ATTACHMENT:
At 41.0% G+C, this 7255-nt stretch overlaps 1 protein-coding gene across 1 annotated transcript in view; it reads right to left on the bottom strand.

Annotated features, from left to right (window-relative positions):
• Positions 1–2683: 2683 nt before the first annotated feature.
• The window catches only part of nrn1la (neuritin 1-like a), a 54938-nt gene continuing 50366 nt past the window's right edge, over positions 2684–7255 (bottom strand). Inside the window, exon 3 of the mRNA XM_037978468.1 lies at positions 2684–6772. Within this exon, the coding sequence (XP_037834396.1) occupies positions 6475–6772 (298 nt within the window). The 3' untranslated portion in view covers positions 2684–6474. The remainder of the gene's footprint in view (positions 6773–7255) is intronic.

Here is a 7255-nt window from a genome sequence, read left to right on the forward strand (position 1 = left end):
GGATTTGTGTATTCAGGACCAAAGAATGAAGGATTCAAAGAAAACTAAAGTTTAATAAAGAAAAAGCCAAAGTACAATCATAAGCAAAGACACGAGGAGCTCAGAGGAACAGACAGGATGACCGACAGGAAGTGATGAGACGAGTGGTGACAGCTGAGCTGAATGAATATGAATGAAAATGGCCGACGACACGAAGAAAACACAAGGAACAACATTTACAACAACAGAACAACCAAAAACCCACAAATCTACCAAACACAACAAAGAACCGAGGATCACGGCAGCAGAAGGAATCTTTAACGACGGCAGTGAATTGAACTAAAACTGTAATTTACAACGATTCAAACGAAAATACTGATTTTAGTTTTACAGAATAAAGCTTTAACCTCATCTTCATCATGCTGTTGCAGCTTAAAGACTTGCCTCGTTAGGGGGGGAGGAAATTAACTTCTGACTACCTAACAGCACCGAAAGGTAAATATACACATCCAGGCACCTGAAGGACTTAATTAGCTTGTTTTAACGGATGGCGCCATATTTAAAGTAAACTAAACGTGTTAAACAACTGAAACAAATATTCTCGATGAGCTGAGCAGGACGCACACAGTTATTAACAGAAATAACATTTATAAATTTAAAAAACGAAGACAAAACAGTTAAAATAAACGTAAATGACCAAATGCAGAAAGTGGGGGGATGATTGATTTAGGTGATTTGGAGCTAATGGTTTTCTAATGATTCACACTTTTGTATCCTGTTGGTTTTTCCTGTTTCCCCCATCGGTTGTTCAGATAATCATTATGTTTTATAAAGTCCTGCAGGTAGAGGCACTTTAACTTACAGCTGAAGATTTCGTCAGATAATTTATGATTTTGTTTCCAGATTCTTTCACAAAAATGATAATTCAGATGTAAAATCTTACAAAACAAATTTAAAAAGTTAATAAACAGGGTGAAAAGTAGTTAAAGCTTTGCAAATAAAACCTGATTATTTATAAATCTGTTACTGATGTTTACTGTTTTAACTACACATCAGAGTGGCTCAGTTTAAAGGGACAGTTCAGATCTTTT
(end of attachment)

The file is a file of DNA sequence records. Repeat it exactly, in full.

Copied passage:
At 41.0% G+C, this 7255-nt stretch overlaps 1 protein-coding gene across 1 annotated transcript in view; it reads right to left on the bottom strand.

Annotated features, from left to right (window-relative positions):
• Positions 1–2683: 2683 nt before the first annotated feature.
• The window catches only part of nrn1la (neuritin 1-like a), a 54938-nt gene continuing 50366 nt past the window's right edge, over positions 2684–7255 (bottom strand). Inside the window, exon 3 of the mRNA XM_037978468.1 lies at positions 2684–6772. Within this exon, the coding sequence (XP_037834396.1) occupies positions 6475–6772 (298 nt within the window). The 3' untranslated portion in view covers positions 2684–6474. The remainder of the gene's footprint in view (positions 6773–7255) is intronic.

Here is a 7255-nt window from a genome sequence, read left to right on the forward strand (position 1 = left end):
GGATTTGTGTATTCAGGACCAAAGAATGAAGGATTCAAAGAAAACTAAAGTTTAATAAAGAAAAAGCCAAAGTACAATCATAAGCAAAGACACGAGGAGCTCAGAGGAACAGACAGGATGACCGACAGGAAGTGATGAGACGAGTGGTGACAGCTGAGCTGAATGAATATGAATGAAAATGGCCGACGACACGAAGAAAACACAAGGAACAACATTTACAACAACAGAACAACCAAAAACCCACAAATCTACCAAACACAACAAAGAACCGAGGATCACGGCAGCAGAAGGAATCTTTAACGACGGCAGTGAATTGAACTAAAACTGTAATTTACAACGATTCAAACGAAAATACTGATTTTAGTTTTACAGAATAAAGCTTTAACCTCATCTTCATCATGCTGTTGCAGCTTAAAGACTTGCCTCGTTAGGGGGGGAGGAAATTAACTTCTGACTACCTAACAGCACCGAAAGGTAAATATACACATCCAGGCACCTGAAGGACTTAATTAGCTTGTTTTAACGGATGGCGCCATATTTAAAGTAAACTAAACGTGTTAAACAACTGAAACAAATATTCTCGATGAGCTGAGCAGGACGCACACAGTTATTAACAGAAATAACATTTATAAATTTAAAAAACGAAGACAAAACAGTTAAAATAAACGTAAATGACCAAATGCAGAAAGTGGGGGGATGATTGATTTAGGTGATTTGGAGCTAATGGTTTTCTAATGATTCACACTTTTGTATCCTGTTGGTTTTTCCTGTTTCCCCCATCGGTTGTTCAGATAATCATTATGTTTTATAAAGTCCTGCAGGTAGAGGCACTTTAACTTACAGCTGAAGATTTCGTCAGATAATTTATGATTTTGTTTCCAGATTCTTTCACAAAAATGATAATTCAGATGTAAAATCTTACAAAACAAATTTAAAAAGTTAATAAACAGGGTGAAAAGTAGTTAAAGCTTTGCAAATAAAACCTGATTATTTATAAATCTGTTACTGATGTTTACTGTTTTAACTACACATCAGAGTGGCTCAGTTTAAAGGGACAGTTCAGATCTTTT